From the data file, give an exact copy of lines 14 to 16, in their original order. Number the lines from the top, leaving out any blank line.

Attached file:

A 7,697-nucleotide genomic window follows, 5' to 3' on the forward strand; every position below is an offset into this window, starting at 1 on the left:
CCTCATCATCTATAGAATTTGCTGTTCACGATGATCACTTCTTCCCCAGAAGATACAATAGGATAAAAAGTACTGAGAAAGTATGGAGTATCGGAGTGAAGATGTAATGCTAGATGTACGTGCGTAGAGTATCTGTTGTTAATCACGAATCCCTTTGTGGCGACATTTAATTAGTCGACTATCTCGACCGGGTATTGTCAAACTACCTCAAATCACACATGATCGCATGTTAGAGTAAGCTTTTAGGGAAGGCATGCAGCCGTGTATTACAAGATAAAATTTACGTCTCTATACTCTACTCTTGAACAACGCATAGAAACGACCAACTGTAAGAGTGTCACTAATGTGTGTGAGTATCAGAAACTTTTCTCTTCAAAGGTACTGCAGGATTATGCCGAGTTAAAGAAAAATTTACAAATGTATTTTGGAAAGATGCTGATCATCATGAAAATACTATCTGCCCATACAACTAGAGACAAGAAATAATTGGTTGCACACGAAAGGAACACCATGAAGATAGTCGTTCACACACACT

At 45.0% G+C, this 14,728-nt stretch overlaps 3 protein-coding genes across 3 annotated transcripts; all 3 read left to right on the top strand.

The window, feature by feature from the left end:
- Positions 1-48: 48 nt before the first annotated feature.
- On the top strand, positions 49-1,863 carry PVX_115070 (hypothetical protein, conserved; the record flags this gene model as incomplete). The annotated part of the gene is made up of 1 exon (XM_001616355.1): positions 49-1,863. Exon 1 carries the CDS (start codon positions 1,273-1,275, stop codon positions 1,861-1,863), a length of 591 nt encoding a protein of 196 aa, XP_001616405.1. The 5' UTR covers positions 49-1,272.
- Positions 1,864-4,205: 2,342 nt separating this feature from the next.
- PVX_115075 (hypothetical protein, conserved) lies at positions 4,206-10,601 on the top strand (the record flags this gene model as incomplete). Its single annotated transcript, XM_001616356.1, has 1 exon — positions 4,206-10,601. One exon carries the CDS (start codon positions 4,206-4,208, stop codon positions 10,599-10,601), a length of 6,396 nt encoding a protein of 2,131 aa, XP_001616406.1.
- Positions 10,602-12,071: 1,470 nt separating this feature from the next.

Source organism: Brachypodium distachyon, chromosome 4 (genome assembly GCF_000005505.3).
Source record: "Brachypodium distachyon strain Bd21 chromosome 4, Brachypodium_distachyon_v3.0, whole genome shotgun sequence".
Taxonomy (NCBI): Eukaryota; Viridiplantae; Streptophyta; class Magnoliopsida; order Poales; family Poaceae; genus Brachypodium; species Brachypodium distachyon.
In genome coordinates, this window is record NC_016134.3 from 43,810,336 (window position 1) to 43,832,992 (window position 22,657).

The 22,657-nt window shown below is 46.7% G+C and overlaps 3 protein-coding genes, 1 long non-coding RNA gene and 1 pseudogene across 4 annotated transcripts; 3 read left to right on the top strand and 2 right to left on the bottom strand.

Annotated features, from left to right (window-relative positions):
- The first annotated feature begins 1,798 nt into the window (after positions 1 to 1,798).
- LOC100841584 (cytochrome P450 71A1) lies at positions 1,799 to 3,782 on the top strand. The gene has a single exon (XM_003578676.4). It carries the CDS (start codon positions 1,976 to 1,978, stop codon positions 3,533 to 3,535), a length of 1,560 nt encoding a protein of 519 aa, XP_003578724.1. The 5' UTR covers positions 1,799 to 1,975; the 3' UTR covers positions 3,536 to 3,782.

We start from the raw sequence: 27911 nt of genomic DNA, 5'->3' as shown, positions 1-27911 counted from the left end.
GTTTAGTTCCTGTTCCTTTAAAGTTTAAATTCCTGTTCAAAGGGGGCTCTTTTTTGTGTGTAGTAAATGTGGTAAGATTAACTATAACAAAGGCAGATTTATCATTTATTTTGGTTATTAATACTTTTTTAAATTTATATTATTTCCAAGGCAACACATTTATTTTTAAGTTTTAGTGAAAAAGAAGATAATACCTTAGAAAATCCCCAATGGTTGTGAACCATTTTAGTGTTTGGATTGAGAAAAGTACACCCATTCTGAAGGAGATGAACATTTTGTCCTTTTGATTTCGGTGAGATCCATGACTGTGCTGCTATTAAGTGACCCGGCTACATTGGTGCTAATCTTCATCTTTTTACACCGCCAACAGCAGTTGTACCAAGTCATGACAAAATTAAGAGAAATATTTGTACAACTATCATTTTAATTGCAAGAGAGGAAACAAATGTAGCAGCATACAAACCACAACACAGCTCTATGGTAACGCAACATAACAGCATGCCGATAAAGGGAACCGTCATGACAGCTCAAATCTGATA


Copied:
The 22,657-nt window shown below is 46.7% G+C and overlaps 3 protein-coding genes, 1 long non-coding RNA gene and 1 pseudogene across 4 annotated transcripts; 3 read left to right on the top strand and 2 right to left on the bottom strand.

Annotated features, from left to right (window-relative positions):
- The first annotated feature begins 1,798 nt into the window (after positions 1 to 1,798).